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Horan-Smith-Thornton CREDIT: Mark Baker
Raana Horan CREDIT: Mark Baker
Red Beach race driver Raana Horan has made history, becoming the only driver to win back to back titles in the fastest, toughest one day endurance race in New Zealand.
Horan, driving his New Zealand-designed and built Nissan Titan four wheel drive with a supercharged V8 engine, took pole for the 2011 Denny’s Woodhill 100 on Sunday June 5 and backed that up by leaping into the lead at the start. Though he was pursued by a posse of six or more fast unlimited-class race cars he was never headed.
Only Hamilton’s Paul Smith was able to mount a race-long challenge, finishing second in his Eagle Nissan turbo single-seater.
Mt Albert driver Alan Butler had brought his US-built Millennium single-seater to the forest with a new Mistubishi Evo turbo engine and chased the flying Nissan of Horan in the middle-distance laps of the 210 km race but suffered a flat tyre and then ran out of fuel one lap from the end.
Melvin Rouse of Whangarei – always well placed in previous events – came to the 2011 race with a new Nissan turbo engine, and was in the leading group but his challenge fade when his car’s clutch failed.
The 2011 Denny’s Woodhill 100 is considered a “sprint enduro” and Horan set the pace from the outset, posting laps of the 28 km forest track and logging road course in 20-21 minutes.
Behind him at the start a melee formed as the fast and agile unlimited class cars jostled for a chance to take on the big truck: banging wheels and flinging rocks 20 metres into the air were Whangarei driver Melvin Rouse, Hikurangi driver and former race winner Clim Lammers and Paul Smith, all in cars powered by Nissan turbo engines, along with Butler in his Mitsubishi turbo powered car and the new Desert Dynamics Chev V8 car of Clive and Max Thornton.
Keen to test his new acquisition but downplaying his chance of outright victory was a recent convert from the world of national championship rallying, Andrew Hawkeswood. After an impressive one-off drive at the 2009 Taupo 1000, Hawkeswood had bought a new US-built Chev trophy truck which arrived just days before the race.
With minimal time to tune the massive truck for New Zealand forest racing, Hawkeswood was keen only to get some race time and have a chance to prepare for the 2011 Taupo 1000 in August.
A spin in qualifying was followed by another as the race got underway and then the big truck broke an axle, putting Hawkeswood out of the event with only a lap recorded.
He was not the first out of the event though. That dubious honour went to rookie racer Nikos Malamenetios in another unlimited-class truck, built from a chassis developed by Kumeu’s Ant George and running a 410 cubic inch V8 enigne. Malamenetios had crashed during qualifying, snapping a sapling pine tree off at ground level; then on the first lap lost his left front wheel and speared off the track into deep spinifex grasses in a clear-felled section of the forest.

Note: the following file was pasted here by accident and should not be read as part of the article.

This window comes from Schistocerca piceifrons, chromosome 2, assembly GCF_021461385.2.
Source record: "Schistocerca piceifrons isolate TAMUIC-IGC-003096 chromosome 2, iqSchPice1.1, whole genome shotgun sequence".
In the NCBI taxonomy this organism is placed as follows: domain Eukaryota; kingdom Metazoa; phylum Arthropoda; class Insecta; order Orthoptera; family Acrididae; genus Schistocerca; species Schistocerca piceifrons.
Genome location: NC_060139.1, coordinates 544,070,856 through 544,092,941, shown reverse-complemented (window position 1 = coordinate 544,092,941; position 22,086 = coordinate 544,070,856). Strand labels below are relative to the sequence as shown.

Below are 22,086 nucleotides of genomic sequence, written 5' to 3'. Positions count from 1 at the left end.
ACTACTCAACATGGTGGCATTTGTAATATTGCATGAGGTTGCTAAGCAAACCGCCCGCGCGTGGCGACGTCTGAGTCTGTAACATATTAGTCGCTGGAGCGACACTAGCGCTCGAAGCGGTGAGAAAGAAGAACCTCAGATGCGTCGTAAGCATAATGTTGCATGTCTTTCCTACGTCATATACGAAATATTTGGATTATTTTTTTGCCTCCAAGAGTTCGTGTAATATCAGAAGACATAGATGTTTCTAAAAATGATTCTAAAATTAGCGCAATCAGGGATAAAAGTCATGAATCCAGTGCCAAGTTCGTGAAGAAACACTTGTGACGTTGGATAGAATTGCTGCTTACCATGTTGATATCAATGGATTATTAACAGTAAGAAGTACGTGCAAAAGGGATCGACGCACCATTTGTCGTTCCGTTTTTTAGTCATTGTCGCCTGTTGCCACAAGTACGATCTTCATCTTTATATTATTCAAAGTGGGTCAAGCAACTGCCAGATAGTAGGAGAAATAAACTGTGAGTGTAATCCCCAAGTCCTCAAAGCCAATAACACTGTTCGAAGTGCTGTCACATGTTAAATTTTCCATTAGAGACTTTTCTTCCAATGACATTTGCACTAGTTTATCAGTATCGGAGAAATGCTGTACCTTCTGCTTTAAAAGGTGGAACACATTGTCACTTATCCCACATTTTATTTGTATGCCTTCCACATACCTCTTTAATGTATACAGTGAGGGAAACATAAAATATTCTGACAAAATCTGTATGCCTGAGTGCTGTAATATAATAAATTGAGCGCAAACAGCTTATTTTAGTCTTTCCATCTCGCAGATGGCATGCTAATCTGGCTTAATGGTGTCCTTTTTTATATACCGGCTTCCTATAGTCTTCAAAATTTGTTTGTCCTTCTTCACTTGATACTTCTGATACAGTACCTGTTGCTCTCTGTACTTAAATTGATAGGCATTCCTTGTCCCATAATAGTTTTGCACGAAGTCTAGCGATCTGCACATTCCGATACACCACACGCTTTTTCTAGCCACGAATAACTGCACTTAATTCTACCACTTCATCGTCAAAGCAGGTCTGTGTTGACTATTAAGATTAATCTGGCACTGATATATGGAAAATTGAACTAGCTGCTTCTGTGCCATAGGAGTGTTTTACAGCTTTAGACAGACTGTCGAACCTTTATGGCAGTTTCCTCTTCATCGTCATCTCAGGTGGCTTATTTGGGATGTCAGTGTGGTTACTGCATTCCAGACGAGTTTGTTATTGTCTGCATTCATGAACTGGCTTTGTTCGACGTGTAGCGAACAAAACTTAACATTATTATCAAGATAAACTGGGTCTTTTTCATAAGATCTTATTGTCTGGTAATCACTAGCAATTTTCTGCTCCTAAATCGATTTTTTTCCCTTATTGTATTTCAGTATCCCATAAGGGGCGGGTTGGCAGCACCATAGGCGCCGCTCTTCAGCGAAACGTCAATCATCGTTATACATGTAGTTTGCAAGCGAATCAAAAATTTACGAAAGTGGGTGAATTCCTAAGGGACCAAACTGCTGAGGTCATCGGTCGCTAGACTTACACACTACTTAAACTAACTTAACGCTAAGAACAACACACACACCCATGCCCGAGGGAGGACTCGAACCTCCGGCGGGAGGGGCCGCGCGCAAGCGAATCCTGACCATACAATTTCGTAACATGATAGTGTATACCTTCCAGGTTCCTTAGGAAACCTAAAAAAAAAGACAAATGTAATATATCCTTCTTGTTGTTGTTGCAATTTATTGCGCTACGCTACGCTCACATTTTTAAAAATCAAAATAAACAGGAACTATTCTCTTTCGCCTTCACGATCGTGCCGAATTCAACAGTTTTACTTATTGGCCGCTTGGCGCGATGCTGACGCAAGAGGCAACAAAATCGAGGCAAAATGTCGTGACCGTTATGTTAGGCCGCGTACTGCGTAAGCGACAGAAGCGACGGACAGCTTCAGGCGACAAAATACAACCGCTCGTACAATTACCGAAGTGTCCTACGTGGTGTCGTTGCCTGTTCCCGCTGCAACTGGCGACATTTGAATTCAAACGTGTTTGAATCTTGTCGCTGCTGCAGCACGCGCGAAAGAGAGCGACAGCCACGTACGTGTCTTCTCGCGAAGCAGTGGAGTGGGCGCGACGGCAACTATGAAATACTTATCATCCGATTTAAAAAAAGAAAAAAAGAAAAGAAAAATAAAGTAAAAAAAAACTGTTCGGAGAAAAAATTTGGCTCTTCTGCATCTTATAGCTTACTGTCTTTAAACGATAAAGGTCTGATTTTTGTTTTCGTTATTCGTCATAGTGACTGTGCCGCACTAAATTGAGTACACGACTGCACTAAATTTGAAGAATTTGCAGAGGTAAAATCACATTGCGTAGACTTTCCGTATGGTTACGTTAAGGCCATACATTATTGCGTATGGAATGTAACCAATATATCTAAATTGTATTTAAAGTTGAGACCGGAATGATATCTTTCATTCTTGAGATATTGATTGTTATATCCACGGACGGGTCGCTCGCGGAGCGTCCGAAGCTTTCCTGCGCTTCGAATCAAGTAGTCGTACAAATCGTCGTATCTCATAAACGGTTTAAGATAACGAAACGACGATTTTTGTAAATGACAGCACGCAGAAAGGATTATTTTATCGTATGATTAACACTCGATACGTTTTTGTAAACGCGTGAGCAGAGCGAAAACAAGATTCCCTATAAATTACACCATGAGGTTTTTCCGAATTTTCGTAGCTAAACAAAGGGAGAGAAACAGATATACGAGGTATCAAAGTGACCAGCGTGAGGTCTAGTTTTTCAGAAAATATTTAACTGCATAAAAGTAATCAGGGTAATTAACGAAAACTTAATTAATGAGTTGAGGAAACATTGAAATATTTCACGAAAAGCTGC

As the race developed, with Rouse’s early challenge gone and the Horan truck developing a commanding lead, it was down to Paul Smith and Alan Butler to chase down the leader.
Smith had gone out hard from race start, but as the race reached middle distance he was being reeled in by Butler, who was enjoying his car’s powerful new Mitsubishi Evo engine.
After four laps, Butler closed right up on Smith and overtook, then set about chasing down Horan who had developed a lead of 35 seconds over the chasing bunch.
In touch behind the turbo cars attacking Horan were race organiser Donn Attwood (West Auckland) in his Bu-Mac RV Magnum Toyota and Clive Thornton in his new Desert Dynamics Chev two-seater.
Attwood put in one of his best ever Woodhill drives, taking his smaller engine car close to the flying turbo cars and staying inside the top five for the entire race. Thornton meanwhile had been swapping out navigators, though his stops did not drop him as far behind the leaders as many expected.
As the race entered its final few laps, Butler pitted to fix a flat and rejoined, racing hard to regain track position behind Horan. The stop had allowed Smith to move back through to second place, and Butler was fighting to retain sight of a podium finish until one lap from home his Millennium single-seater coasted to a stop, out of fuel.
Smith’s second place was assured, and Thornton moved up to hold third overall – a position beyond his expectation first time out in the new car.
Horan took the chequered flag, having dominated the race from flag to flag in an impressive performance and one that augurs well for the coming two-day 1000km endurance race at Taupo August 19-21.
“The opening laps really went to plan for us. I’d aimed to stay out in front and out of the in-fighting and that worked well for us. We weren’t so sure of the win when Alan was closing in on us, and we had to keep an eye on Paul Smith in the last two laps but the truck has gone well all day, never missed a beat. Roll on, Taupo!”
Horan also takes the early lead in the new four-round Hammer Down endurance race series which has the sport’s richest prize purse of $1,500.
The series enables racers to accumulate class points at the Woodhill, the Gwavas forest endurance race in Hawkes Bay in July and the two-day Taupo 1000 held August 20-21. All teams arrive at the final round, the Peter Howell Memorial race at Maramarua on September 25, with an equal chance at outright series victory.
Also kicking off at Woodhill was a youth category endurance race series: the Hawkeswood Mining Kiwitrucks enduro series is backed by rally driver and recent offroad racing convert Andrew Hawkeswood.
It caters to the new breed in offroad racing: rising race stars aged 7-15 who compete in a tiered one-make race championship. The Kiwitruck racers kicked off the day with a 30 minute endurance race of their own, which was won by Dyson Delahunty of Tauranga.